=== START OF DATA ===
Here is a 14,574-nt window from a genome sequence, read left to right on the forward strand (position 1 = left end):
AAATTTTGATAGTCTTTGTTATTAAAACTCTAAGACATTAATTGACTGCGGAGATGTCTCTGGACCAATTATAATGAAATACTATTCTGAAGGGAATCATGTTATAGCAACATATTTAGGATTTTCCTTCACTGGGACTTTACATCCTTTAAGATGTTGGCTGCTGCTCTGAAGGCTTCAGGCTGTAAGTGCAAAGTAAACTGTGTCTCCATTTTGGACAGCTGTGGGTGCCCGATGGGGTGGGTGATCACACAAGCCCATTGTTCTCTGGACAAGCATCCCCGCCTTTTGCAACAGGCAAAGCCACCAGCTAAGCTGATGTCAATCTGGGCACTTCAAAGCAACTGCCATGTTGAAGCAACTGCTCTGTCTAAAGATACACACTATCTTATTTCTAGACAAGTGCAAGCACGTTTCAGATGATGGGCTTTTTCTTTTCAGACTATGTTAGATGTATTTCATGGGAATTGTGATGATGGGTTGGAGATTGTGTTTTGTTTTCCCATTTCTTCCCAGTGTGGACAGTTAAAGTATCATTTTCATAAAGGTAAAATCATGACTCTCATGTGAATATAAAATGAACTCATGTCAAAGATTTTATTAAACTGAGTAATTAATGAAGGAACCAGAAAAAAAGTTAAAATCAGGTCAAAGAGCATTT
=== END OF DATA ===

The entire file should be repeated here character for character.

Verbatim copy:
Here is a 14,574-nt window from a genome sequence, read left to right on the forward strand (position 1 = left end):
AAATTTTGATAGTCTTTGTTATTAAAACTCTAAGACATTAATTGACTGCGGAGATGTCTCTGGACCAATTATAATGAAATACTATTCTGAAGGGAATCATGTTATAGCAACATATTTAGGATTTTCCTTCACTGGGACTTTACATCCTTTAAGATGTTGGCTGCTGCTCTGAAGGCTTCAGGCTGTAAGTGCAAAGTAAACTGTGTCTCCATTTTGGACAGCTGTGGGTGCCCGATGGGGTGGGTGATCACACAAGCCCATTGTTCTCTGGACAAGCATCCCCGCCTTTTGCAACAGGCAAAGCCACCAGCTAAGCTGATGTCAATCTGGGCACTTCAAAGCAACTGCCATGTTGAAGCAACTGCTCTGTCTAAAGATACACACTATCTTATTTCTAGACAAGTGCAAGCACGTTTCAGATGATGGGCTTTTTCTTTTCAGACTATGTTAGATGTATTTCATGGGAATTGTGATGATGGGTTGGAGATTGTGTTTTGTTTTCCCATTTCTTCCCAGTGTGGACAGTTAAAGTATCATTTTCATAAAGGTAAAATCATGACTCTCATGTGAATATAAAATGAACTCATGTCAAAGATTTTATTAAACTGAGTAATTAATGAAGGAACCAGAAAAAAAGTTAAAATCAGGTCAAAGAGCATTT